Troubador Invisible Ink

Released: 28/01/2021

ISBN: 9781800460386

eISBN: 9781800467620

aISBN: 9781800467736

Format: Paperback/eBook/Audio Book

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Invisible Ink

A Family Memoir


Martha’s parents were both extraordinary people living in extraordinary times. Ralph was a brilliant, poor Jew from the East End. Edith, also Jewish from a bourgeois family in Central Europe was a gifted pianist. They met as students in Paris in 1937 and were separated by the war. Their intimate, emotional and sometimes humorous correspondence throughout the war led to marriage in 1945. Each bore scars. She, from escaping the Nazis, he from childhood tragedy. Overshadowing them both was a secret that burdened Ralph for most of his life. After the war he became the world expert on Jean-Jacques Rousseau and Edith devoted herself to her piano, performing and teaching. Invisible Ink is a compassionate, astute and ultimately uplifting portrait of their relationship.

The author has also unearthed many other stories: her uncle’s heroism and pioneering work in medicine, her grandmother and cousin’s miraculous escapes from the holocaust. These are threads entwined in the greater tapestry of social and political history of the twentieth century. In discovering the truth about her family, Martha has also taken an inner journey towards understanding herself.

A meticulously crafted memoir. The turbulent history of 20th century Europe is the backdrop for Martha Leigh’s complex and engaging account of her family, a story of suspense, danger and revelation.

by Ruth Cornell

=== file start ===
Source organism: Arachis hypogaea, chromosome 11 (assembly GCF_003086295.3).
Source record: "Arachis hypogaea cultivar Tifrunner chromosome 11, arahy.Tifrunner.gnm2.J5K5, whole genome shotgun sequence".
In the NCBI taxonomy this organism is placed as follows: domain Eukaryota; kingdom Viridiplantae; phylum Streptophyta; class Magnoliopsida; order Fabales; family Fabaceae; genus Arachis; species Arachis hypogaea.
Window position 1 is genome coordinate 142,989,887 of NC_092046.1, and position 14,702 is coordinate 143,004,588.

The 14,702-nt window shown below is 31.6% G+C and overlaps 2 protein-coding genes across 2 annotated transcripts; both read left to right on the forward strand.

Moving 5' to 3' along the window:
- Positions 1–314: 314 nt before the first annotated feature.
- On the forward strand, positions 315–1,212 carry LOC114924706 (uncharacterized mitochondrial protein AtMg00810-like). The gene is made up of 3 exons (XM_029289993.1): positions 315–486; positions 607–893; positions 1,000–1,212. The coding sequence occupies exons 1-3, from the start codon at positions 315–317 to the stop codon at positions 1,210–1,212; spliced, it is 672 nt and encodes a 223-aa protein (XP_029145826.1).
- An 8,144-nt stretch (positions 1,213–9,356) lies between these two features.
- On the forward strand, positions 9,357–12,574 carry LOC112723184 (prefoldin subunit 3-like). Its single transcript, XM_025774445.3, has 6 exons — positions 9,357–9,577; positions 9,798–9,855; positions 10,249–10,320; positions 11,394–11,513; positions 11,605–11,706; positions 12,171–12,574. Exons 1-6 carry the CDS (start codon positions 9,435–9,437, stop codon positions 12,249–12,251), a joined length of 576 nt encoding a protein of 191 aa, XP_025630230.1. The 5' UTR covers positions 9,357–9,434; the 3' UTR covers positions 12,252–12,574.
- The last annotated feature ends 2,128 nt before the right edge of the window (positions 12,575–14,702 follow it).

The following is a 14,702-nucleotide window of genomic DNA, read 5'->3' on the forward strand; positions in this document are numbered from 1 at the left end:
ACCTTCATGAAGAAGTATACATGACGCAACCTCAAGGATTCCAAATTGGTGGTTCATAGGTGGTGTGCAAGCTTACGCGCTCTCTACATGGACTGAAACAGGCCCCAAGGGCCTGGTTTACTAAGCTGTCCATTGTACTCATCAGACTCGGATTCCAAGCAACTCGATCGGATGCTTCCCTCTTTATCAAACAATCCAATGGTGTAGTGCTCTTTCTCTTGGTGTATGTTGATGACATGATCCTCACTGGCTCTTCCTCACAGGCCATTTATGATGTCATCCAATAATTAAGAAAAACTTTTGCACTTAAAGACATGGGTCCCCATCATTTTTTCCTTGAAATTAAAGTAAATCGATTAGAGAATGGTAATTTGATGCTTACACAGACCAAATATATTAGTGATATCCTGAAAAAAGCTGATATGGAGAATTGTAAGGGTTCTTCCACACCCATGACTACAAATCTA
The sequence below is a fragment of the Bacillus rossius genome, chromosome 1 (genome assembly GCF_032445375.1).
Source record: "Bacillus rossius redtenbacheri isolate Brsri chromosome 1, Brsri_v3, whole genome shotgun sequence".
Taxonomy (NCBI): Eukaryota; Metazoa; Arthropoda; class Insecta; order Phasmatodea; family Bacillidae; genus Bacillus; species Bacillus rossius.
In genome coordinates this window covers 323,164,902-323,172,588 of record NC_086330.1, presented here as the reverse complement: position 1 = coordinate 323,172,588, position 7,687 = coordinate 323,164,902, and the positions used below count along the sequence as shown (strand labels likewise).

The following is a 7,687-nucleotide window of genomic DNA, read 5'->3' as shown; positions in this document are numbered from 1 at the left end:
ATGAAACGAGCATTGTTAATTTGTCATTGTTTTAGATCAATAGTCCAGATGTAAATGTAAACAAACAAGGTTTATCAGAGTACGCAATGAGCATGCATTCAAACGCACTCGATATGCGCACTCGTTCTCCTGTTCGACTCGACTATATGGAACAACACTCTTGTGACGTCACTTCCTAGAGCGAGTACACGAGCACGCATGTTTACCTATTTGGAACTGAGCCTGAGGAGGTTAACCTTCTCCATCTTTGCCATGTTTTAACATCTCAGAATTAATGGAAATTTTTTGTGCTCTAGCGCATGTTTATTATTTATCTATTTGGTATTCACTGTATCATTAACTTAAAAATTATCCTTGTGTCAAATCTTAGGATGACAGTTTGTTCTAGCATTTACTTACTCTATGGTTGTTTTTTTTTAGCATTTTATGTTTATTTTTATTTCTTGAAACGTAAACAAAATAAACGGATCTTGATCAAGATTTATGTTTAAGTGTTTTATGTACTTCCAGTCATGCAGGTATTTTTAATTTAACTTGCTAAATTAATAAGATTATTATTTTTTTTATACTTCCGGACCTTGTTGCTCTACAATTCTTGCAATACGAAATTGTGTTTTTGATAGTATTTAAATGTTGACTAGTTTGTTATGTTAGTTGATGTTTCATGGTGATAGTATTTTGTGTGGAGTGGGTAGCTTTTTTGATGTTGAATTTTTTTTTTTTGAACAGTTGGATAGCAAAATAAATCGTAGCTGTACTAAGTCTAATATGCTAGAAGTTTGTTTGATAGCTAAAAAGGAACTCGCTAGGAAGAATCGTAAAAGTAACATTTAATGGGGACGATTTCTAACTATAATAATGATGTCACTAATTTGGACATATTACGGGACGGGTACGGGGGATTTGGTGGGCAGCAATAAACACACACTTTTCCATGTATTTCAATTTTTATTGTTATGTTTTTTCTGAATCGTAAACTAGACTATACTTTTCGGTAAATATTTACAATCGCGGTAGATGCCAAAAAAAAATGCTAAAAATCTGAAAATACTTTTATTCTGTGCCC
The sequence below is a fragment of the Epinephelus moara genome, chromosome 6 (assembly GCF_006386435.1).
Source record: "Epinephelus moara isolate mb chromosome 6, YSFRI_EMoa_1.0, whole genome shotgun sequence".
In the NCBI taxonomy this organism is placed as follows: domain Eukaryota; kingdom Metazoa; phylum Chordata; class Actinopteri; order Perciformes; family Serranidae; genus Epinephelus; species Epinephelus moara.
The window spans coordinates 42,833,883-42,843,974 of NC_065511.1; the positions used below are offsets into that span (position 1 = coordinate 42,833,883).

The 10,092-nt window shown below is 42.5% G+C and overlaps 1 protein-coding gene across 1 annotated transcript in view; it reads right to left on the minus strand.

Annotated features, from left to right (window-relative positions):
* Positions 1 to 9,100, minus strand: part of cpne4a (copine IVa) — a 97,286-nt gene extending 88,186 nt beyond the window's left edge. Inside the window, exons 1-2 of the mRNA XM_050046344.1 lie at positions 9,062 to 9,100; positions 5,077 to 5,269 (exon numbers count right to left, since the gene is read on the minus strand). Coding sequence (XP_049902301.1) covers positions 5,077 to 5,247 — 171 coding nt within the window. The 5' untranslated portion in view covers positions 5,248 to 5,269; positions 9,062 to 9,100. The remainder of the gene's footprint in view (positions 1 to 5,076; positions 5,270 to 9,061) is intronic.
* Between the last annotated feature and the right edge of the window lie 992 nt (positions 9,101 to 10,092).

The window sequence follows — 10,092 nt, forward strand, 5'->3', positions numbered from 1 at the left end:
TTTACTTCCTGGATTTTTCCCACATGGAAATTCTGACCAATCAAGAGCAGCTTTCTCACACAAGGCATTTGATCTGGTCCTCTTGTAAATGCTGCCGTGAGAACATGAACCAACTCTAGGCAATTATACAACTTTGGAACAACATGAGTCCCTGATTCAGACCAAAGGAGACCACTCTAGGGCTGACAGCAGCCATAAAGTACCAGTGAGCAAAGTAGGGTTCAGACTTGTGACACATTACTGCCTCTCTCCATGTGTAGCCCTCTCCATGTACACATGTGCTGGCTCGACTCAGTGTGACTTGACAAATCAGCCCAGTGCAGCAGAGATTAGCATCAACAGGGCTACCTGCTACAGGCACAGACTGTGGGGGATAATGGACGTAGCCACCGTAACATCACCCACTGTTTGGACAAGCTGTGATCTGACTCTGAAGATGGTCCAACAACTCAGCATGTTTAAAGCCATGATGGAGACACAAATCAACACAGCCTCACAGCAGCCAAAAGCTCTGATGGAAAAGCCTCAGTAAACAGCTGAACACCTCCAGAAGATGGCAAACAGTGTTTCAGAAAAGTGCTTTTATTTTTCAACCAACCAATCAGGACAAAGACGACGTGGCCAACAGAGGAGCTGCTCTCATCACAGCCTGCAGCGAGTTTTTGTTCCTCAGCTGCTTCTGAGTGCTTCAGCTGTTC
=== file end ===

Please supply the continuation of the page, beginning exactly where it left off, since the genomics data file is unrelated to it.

This is a most remarkable book. An investigation of the hidden and obscure genealogies of the author’s distinguished parents, it becomes an enthralling account of their experiences of the Second World War, the holocaust, cultural identity and physical dislocation, heroism and, at its heart, an epic love story. This is both a primary source, since Martha Leigh is keeper of the extensive family archives, and a work of history which offers new light on the Régime de Vichy, La Résistance, daring rescues and escapes from both the Nazis and the Soviets (as well as the Swiss!), the experiences of a budding concert pianist in war-ravaged Europe, and developments in post-war medical science. This brilliant writing conveys painful and intimate details of her parents’ lives with compassion yet an air of detachment, which makes the narrative all the more moving. Summing up the effect on the family of her father’s homosexuality, Martha Leigh writes, ‘it was better for us both to have an unspoken understanding’. Unspoken, perhaps, but this book is a compelling exploration of the human condition.

Curtis Price

by Curtis Price

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